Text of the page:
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Demolition of Penlee’s lifeboat station to make way for new facility

Lifeboats News Release

Demolition of the current Penlee lifeboat station has started today (5 September) making way for the new multi-purpose lifeboat facility, which will occupy a slightly larger footprint over two storeys in the same location.

A number of crew and volunteers from Penlee RNLI were at the site this morning to watch the building come down and witness the start of the next phase towards the new station being realised. Designed by architects Studio Four Ltd, the new two storey station will provide a larger crew room, training room, changing room and workshop, along with a visitor engagement area and is hoped will be operational in Summer 2019.

The current station was cleared out ahead of demolition and the volunteer crew have moved into the temporary accommodation adjacent to the old inshore lifeboat building at the southern end of the Newlyn Harbour car park. They will operate from here throughout the rest of the build, ensuring that Penlee RNLI’s lifeboat operations will be unaffected.

Work began on site during July with contractors, Symons Construction establishing the site compound and diverting existing services to clear the footprint for the new building.

At around 10am today subcontractors Gilpin Demolition began the process of taking down the current lifeboat station making way for the new building.

Janet Madron, Penlee RNLI Chair said; ‘We are thrilled to see that the building of our new lifeboat station has taken a big step in the right direction. We couldn’t have reached this stage without the amazing support of our local community and beyond - a huge thank you to all our fundraisers, to our generous donors, and to everyone who has donated to the Penlee Lifeboat Station Appeal. Another chapter in Penlee’s long history has begun.’

Patch Harvey, Coxswain of Penlee RNLI said ‘We are all looking forward to seeing the start of the new build which will give us a much improved, purpose built lifeboat station. The crew will have first class changing and training facilities, and the addition of a Visitors Centre will enable us to share important RNLI safety messages and the long and meritorious history of Penlee Lifeboat Station.’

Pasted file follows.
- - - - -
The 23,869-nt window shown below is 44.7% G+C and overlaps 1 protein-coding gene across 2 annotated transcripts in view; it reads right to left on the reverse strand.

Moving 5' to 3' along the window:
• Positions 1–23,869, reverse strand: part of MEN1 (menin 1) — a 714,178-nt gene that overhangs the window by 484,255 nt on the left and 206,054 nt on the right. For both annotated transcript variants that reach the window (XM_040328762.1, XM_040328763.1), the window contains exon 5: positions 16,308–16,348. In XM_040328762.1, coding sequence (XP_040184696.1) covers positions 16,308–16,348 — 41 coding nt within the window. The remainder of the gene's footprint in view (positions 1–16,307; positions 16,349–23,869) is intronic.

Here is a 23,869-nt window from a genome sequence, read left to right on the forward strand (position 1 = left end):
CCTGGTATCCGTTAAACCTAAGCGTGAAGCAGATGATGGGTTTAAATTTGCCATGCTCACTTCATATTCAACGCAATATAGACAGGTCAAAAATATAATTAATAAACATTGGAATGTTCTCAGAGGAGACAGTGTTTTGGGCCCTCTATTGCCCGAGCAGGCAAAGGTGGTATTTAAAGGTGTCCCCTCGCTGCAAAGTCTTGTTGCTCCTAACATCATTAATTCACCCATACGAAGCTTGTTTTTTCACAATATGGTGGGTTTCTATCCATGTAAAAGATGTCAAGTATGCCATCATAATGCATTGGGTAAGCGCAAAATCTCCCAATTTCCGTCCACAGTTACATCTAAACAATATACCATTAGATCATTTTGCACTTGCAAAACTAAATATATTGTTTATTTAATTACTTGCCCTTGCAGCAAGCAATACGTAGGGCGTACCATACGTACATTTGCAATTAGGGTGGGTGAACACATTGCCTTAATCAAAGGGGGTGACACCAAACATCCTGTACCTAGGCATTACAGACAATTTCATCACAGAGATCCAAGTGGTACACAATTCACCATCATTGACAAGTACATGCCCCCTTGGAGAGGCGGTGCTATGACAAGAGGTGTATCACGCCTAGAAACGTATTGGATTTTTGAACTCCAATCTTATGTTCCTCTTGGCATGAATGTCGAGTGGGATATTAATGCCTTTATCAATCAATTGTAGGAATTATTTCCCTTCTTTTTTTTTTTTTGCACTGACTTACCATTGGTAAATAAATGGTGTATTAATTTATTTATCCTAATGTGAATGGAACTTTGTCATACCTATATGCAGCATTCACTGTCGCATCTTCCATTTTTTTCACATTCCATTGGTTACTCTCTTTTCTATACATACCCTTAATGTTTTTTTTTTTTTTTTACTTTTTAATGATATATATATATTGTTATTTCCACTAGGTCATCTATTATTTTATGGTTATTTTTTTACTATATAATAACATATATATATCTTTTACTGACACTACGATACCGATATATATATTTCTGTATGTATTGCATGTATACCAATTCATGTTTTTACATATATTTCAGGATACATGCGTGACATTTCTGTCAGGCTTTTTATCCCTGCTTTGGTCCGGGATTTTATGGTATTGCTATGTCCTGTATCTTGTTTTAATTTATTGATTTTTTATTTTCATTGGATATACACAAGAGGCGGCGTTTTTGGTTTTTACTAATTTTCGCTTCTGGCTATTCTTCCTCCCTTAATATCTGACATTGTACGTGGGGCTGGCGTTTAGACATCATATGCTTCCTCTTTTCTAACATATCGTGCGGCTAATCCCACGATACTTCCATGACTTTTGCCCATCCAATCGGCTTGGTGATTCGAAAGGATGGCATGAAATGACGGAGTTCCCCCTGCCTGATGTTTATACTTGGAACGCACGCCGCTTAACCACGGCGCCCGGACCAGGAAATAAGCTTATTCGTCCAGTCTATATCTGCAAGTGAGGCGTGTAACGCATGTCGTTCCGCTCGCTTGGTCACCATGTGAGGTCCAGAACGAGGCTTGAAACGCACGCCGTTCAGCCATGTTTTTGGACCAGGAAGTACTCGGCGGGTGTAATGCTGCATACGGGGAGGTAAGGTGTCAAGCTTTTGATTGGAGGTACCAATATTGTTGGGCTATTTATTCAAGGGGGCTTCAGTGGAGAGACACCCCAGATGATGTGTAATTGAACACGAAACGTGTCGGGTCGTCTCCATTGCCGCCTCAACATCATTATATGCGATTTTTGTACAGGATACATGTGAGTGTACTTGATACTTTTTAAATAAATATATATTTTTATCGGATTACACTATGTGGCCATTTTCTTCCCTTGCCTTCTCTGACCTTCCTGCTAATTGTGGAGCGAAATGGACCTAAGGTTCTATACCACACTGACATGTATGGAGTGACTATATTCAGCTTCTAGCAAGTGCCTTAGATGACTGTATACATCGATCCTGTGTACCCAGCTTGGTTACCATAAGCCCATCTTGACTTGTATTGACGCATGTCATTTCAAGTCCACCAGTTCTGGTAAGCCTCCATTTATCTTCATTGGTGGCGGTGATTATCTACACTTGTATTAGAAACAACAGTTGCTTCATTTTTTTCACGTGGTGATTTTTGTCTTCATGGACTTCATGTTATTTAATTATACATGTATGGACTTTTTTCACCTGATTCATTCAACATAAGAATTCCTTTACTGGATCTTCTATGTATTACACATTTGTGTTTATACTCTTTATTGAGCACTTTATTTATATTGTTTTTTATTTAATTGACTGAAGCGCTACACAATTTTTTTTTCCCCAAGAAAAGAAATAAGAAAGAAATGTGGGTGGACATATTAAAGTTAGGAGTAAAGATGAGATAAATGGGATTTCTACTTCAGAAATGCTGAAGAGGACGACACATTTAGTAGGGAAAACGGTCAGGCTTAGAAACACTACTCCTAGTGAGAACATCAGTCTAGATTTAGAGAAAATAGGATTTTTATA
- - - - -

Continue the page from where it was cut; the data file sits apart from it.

Ben Holtaway, Coastal Infrastructure Engineer says demolition will take a couple of days;

‘Complete demolition of the lifeboat station and existing foundation slab will take around two days. A grab mounted on a 20 tonne excavator will take the building down piece by piece and Gilpin will sort the rubble into timber, plasterboard and aggregate which will all be sent for recycling. Once complete the site will be cleared, levelled and made ready for the arrival of the piling rig.

We are working hard to keep disruption to a minimum and appreciate the cooperation and support from those using and working in the harbour who are directly affected.’

Notes to editors

  • Please find attached the following pictures

    • RNLI volunteers Mike Hersant, Andrew Munson, Patch Harvey, Roy Pascoe and Janet Madron Credit RNLI/Phil Monckton

    • Three pictures of the first stage of the demolition credit RNLI/Phil Monckton

    • Image of current Penlee lifeboat station

    • 3D image of the proposed new Penlee Lifeboat Station credit RNLI/Studio Four Architects Ltd

  • Penlee’s current lifeboat station in Newlyn was built in 1983 as a temporary measure but unfortunately, 34 years on, it is no longer fit for purpose. With approximately 25 volunteer crew and additional shore crew as well as fundraisers using the building, there is an urgent need for more space.
RNLI media contacts

For more information please contact Amy Caldwell, RNLI Regional Media Manager on 07920 818807 or amy_caldwell@rnli.org.uk or Elaine Trethowan, Penlee RNLI Lifeboat Press Officer on 07704669406 or elaine.trethowan@btinternet.com


RNLI/Phil Monckton

◦RNLI volunteers Mike Hersant, Andrew Munson, Patch Harvey, Roy Pascoe and Janet Madron

RNLI/Phil Monckton

Demolition of current Penlee lifeboat station

RNLI/Phil Monckton

Demolition starts on current Penlee lifeboat station

RNLI/Phil Monckton

Demolition starts on Penlee lifeboat station

Key facts about the RNLI

The Royal National Lifeboat Institution is the charity that saves lives at sea. Our volunteers provide a 24-hour search and rescue service in the United Kingdom and Ireland from 238 lifeboat stations, including four along the River Thames and inland lifeboat stations at Loch Ness, Lough Derg, Enniskillen and Lough Ree. Additionally the RNLI has more than 1,000 lifeguards on over 240 beaches around the UK and operates a specialist flood rescue team, which can respond anywhere across the UK and Ireland when inland flooding puts lives at risk.

The RNLI relies on public donations and legacies to maintain its rescue service. As a charity it is separate from, but works alongside, government-controlled and funded coastguard services. Since the RNLI was founded in 1824 our lifeboat crews and lifeguards have saved at least 140,000 lives. Volunteers make up 95% of the charity, including 4,600 volunteer lifeboat crew members and 3,000 volunteer shore crew. Additionally, tens of thousands of other dedicated volunteers raise funds and awareness, give safety advice, and help in our museums, shops and offices.

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